annunciatory

annunciate

[uh-nuhn-see-eyt]
verb (used with object), annunciated, annunciating.
to announce.

Origin:
1350–1400; < Medieval Latin annūnciātus, for Latin annūntiātus, past participle of annūntiāre to make known. See announce, -ate1

annunciable, adjective
annunciative, annunciatory [uh-nuhn-see-uh-tawr-ee, -tohr-ee] , adjective
unannunciable, adjective
unannunciative, adjective

annunciate, enunciate.
Dictionary.com Unabridged

annunciator

[uh-nuhn-see-ey-ter]
noun
1.
an announcer.
2.
a signaling apparatus, generally used in conjunction with a buzzer, that displays a visual indication when energized by electric current.

Origin:
1745–55; annūntiātor; see annunciate, -tor

annunciatory [uh-nuhn-see-uh-tawr-ee, -tohr-ee] , adjective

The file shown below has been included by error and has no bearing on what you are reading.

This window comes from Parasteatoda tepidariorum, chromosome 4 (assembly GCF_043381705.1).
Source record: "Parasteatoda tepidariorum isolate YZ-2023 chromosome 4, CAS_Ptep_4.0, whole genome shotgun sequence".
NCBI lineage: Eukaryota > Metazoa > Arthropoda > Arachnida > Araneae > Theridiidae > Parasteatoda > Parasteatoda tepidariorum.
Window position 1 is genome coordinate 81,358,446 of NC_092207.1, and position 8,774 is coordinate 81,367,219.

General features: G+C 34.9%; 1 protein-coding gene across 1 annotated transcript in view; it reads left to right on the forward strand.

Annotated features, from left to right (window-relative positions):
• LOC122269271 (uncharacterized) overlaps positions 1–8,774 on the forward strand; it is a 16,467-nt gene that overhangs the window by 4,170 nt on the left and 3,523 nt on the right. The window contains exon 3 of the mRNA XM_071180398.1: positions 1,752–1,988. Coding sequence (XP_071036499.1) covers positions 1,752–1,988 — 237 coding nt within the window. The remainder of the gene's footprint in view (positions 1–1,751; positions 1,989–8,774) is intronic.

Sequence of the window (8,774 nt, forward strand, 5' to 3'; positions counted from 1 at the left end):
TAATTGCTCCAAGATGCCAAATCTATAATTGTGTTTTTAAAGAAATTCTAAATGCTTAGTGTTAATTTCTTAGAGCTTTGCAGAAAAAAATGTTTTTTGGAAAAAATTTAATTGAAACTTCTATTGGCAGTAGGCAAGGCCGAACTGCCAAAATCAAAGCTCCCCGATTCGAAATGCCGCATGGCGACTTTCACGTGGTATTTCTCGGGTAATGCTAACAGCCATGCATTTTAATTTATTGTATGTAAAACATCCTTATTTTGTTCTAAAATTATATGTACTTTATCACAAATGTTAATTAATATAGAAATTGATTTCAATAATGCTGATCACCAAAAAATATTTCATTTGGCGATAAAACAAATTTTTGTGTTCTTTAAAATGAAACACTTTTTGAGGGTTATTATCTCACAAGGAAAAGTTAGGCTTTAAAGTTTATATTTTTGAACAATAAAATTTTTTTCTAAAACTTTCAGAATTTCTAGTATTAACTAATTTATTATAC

Dictionary.com Unabridged
Based on the Random House Dictionary, © Random House, Inc. 2014.
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World English Dictionary
annunciate (əˈnʌnsɪˌeɪt, -ʃɪ-)
 
vb
(tr) a less common word for announce
 
[C16: from annunciātus, Medieval Latin misspelling of annuntiātus, past participle of Latin annuntiāre; see announce]
 
annunci'ation
 
n
 
annunciative
 
adj
 
annunciatory
 
adj

annunciator (əˈnʌnsɪˌeɪtə)
 
n
1.  a device that gives a visual indication as to which of a number of electric circuits has operated, such as an indicator in a hotel showing in which room a bell has been rung
2.  a device giving an audible signal indicating the position of a train
3.  a less common word for announcer

Collins English Dictionary - Complete & Unabridged 10th Edition
2009 © William Collins Sons & Co. Ltd. 1979, 1986 © HarperCollins
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Word Origin & History

annunciate
1530s, from pp. adj. annunciate, from L. annunciatus, misspelling of annuntiatus, pp. of annuntiare (see announce).
Online Etymology Dictionary, © 2010 Douglas Harper
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